The Iran Deal (or how I learned to love the bomb)

The reactions to the nuclear deal between Iran and the P5+1 states have spanned the full gamut of emotions. In Tehran the principle feeling seems to be jubilation, mixed (perhaps understandably) with an outpouring of nationalistic sentiment. By contrast the Israelis are furious and (again understandably) talk of an ‘existential threat’ is once more being heard in the halls of the Knesset. But perhaps the strangest of reactions is the strongly negative response from the Americans. Obama has not made much out of the agreement, whilst the Republican right have been vocal in their opposition to the deal – opposition which will only grow in the coming days.

However, all of the parties to this agreement have missed a historic opportunity here to alter the balance of power in the Middle East. I speak, of course, of allowing Iran to pursue nuclear weapons. Though the P5+1 have spent the last two years desperately trying to avoid this eventuality, it may well be the case that a nuclear Iran will be a force for regional stability far more than a non-nuclear Iran.

The main opponents to a nuclear-armed Iran are the Israelis and the Saudis. Their concerns can be dealt with in turn, beginning with the Israelis. The fear amongst the Israeli people is that the Iranian regime will use nuclear weapons against Israel in a lunatic attempt to bring upon a messianic appearance of the Mahdi. In many ways this is a justifiable fear – whereas it took the Nazis five years and tens of thousands of men to exterminate 6 million Jews during the Holocaust, a handful of nuclear warheads aimed against Israel could do the same in a matter of hours. And it is not in doubt that senior Iranians have made blood-curdling pronouncements about their hatred of Israel; the erstwhile President Mahmoud Ahmadinejad is on record calling Israel a ‘cancer’ and Israelis ‘barely human’, whilst others have been quoted calling for Israel to be ‘wiped off the map.’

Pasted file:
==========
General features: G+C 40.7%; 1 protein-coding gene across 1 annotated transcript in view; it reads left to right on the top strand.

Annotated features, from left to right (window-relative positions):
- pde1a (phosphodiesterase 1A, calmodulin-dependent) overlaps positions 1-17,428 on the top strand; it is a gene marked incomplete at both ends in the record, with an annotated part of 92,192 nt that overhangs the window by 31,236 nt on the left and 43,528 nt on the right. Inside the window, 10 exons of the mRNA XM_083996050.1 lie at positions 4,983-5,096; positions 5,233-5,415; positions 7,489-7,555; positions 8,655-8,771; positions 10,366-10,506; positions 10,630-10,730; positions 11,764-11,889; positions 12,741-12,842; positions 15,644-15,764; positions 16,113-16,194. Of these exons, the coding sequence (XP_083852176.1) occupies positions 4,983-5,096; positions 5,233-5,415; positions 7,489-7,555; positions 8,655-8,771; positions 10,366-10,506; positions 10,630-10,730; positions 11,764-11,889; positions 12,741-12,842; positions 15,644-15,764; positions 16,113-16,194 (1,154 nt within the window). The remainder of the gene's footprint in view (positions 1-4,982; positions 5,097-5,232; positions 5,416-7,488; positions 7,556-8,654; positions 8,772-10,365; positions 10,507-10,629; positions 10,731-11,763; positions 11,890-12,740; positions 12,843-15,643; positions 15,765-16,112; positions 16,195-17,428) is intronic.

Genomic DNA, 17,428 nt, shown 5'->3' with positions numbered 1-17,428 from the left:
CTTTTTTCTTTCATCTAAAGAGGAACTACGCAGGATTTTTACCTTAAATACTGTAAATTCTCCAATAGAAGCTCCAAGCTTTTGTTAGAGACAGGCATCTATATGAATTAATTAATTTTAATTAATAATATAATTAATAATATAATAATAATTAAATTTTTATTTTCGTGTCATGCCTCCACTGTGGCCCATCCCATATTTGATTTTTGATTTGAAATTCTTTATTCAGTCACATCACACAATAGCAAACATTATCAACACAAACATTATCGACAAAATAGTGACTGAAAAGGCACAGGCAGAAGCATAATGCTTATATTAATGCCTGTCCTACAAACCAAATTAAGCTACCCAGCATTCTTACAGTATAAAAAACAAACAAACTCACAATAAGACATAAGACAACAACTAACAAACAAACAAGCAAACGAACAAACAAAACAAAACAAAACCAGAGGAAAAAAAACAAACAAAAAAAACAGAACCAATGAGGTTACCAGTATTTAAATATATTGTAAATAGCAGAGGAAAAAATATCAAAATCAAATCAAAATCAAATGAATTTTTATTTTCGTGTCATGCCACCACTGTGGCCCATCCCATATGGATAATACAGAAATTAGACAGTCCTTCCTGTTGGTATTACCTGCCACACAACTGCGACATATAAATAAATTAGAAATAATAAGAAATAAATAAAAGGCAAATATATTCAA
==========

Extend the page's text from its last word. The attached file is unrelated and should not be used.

All this is not to be underestimated. There are a significant number of Iranians with a visceral loathing for Israel, and many of those would not shed many tears at a nuclear bomb hitting Tel Aviv. However, the Western reaction to this has shown a major misunderstanding in how Muslim cultures act. Far too many Western analysts have used these pronouncements as evidence that a nuclear-armed Iran would necessarily entail Iran using nuclear weapons against Israel. But this is not the case. Firstly and most importantly, Iranians are not stupid. They are aware that Israel has spent billions on anti-missile technology that virtually guarantees that an Iranian strike would not hit the intended target. They are also aware of the long-standing Israeli policy that the IDF will use nuclear weapons in the case of an existential threat to the state of Israel. They are aware that the IDF is vastly better armed and more competent than the Iranian military. And as such they know that any attempt to attack Israel would fail and result in Iran being turned to rubble.